FutureMetrics suggests 4.3 million homes ripe for pellet heat
From Biomass Magazine
By Sue Retka Schill | March 10, 2014
A new white paper from FutureMetrics LLC makes the case for pellet heat, analyzing the number of rural households and the availability of sustainable forestry resources, concluding that not only will buying local for pellet heat lower consumer heat and hot water energy bills, but keep the money in the local economy and create jobs.
In the paper, William Straus, president of FutureMetrics, says more than 4.3 million northern tier homes that are dependent on heating oil or propane will most likely never get pipeline natural gas or home-delivered compressed natural gas (CNG). States vary widely in the fuel used for heating. In Illinois, 79.7 percent of homes are on natural gas while in Maine 68.7 percent of homes and businesses use heating oil and only 5 percent on pipeline natural gas.
Drawing from U.S. Census and Energy Information Administration data, the paper looks at the number of household in northern tier states in rural areas that are not on natural gas, estimating the total at about 6 million. Michigan leads with close to 850,000 households, followed by Ohio and New York with about 700,000 each and Wisconsin at about 525,000. Indiana, Minnesota and Illinois hover around 400,000 households, followed by Iowa with 300,000 and Maine and Oregon at around 250,000 households.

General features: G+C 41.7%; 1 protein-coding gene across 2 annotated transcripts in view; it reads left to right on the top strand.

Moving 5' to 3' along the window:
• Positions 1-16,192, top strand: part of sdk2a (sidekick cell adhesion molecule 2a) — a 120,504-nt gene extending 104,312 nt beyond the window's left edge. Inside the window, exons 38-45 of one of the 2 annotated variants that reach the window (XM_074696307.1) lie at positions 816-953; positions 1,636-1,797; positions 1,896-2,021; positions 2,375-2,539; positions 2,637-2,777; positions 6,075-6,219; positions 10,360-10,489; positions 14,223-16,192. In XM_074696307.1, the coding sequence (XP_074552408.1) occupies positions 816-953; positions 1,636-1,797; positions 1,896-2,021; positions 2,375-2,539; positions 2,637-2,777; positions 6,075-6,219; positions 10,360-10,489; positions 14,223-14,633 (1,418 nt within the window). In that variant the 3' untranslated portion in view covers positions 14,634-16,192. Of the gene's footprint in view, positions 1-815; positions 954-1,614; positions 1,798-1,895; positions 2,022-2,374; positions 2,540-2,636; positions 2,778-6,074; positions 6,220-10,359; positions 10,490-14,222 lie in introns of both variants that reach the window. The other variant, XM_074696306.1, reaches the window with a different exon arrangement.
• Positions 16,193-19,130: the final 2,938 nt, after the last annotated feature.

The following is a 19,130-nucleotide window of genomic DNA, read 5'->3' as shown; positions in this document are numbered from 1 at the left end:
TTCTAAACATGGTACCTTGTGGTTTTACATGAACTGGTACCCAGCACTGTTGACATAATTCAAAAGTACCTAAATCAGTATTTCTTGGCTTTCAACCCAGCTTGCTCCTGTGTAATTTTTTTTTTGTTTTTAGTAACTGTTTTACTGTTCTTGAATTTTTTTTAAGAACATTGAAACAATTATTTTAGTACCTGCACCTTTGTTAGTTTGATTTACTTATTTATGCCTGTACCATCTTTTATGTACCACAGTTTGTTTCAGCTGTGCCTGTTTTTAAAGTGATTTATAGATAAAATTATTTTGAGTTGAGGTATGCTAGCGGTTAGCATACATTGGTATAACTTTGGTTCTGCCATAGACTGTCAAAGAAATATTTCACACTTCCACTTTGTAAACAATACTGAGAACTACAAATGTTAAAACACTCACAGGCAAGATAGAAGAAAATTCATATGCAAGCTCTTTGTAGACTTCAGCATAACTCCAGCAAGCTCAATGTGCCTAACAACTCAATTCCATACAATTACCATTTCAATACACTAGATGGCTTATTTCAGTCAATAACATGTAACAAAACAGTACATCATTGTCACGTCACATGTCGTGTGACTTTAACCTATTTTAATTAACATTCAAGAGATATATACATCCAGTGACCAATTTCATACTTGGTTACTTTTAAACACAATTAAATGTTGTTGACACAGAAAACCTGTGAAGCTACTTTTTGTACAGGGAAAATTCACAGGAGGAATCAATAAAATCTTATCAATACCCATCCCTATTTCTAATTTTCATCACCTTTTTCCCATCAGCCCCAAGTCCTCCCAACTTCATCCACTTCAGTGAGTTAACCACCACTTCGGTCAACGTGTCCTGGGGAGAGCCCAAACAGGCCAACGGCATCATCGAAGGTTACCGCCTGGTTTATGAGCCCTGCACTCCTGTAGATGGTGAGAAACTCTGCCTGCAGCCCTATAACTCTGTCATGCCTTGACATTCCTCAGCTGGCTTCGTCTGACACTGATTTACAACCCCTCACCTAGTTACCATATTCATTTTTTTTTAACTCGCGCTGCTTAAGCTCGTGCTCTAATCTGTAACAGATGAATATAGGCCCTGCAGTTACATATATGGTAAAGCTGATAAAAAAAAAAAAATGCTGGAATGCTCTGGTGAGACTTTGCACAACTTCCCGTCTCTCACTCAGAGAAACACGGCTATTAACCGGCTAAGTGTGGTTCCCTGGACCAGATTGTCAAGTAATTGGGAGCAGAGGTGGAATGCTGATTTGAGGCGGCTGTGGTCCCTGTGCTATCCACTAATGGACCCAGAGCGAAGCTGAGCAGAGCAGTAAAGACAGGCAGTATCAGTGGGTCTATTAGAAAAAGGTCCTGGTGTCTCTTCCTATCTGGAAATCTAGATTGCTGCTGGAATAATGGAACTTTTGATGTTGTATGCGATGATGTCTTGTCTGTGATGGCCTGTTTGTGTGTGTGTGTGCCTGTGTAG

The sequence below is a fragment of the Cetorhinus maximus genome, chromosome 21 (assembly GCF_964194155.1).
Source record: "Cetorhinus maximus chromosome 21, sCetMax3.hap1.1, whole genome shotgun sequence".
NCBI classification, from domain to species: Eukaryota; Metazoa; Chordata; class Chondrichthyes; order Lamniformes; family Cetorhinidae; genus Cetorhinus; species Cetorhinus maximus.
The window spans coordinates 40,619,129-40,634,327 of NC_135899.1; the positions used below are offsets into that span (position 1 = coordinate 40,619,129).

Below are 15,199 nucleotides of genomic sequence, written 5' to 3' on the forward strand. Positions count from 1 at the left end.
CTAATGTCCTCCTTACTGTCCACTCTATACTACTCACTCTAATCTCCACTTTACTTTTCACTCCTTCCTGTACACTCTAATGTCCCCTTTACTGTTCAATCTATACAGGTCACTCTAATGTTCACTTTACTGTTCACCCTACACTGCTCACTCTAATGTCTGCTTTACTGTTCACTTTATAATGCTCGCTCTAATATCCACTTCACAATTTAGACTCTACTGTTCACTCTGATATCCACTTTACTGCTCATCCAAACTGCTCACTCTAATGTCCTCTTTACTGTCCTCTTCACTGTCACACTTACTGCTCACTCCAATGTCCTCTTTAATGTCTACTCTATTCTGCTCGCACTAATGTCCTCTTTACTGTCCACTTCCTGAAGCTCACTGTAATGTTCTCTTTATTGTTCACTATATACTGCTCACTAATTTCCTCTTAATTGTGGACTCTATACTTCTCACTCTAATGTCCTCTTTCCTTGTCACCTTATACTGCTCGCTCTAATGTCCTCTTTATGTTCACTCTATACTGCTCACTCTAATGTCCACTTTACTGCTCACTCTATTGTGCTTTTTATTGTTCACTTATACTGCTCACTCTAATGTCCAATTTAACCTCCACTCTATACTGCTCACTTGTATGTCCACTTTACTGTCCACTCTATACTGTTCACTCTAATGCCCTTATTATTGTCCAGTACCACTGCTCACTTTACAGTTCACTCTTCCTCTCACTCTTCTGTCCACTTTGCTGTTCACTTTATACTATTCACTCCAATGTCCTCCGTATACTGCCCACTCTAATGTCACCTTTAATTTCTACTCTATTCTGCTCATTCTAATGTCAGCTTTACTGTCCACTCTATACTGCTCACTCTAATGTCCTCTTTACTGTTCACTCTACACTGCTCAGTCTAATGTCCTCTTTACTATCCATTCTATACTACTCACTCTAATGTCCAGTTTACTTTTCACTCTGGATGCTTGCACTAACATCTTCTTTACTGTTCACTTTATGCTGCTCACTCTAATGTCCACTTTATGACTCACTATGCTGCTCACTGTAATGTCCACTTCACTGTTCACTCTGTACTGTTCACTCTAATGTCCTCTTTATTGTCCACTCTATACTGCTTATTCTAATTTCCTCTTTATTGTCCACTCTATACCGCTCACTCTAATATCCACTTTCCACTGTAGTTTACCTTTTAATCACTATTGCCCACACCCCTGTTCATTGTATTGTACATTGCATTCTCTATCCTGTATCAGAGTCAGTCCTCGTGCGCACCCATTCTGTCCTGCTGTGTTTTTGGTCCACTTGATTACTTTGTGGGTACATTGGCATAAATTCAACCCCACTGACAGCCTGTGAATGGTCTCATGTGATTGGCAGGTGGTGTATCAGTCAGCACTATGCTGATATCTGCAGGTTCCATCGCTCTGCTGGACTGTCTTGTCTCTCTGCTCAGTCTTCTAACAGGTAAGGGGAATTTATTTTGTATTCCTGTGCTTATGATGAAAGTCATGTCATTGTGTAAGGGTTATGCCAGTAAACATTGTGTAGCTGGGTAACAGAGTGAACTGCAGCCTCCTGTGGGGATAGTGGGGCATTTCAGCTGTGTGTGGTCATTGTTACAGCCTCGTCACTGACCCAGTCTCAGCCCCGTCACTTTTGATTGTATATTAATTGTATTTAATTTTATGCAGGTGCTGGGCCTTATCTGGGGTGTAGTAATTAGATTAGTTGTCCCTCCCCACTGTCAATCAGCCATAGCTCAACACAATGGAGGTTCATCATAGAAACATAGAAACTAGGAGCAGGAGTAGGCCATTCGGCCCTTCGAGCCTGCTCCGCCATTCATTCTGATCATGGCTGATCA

Strauss then overlays U.S. Forest Service inventory data to asses which states could sustainably supply 100 percent of its rural homes with wood pellets for heating, citing Maine, Oregon, Washington, New Hampshire, Vermont and Pennsylvania as all having sufficient resources to supply households in those states, plus the potential to export to other states.
The paper delves into price comparisons with competing fuels. “The current retail price for pellet fuel in the New England area is between $200 and $250 per ton,” it says. “CNG is not competitive with pellet fuel at a delivered price equivalent to $376 per ton of pellet fuel.” And, though natural gas has been economical for those who can get, “there is another natural gas market trend that will support pellets remaining cost competitive for heating,” the report says. “As the U.S. exports more natural, prices will be set by global rather than domestic markets.”
“High efficiency fully automatic pellet fueled boilers, and the bulk pellet fuel delivery trucks to serve them, need to become more commonplace in the U.S. just as they already have in many European countries and some areas in the U.S. Northeast like Maine and New Hampshire,” the paper concludes.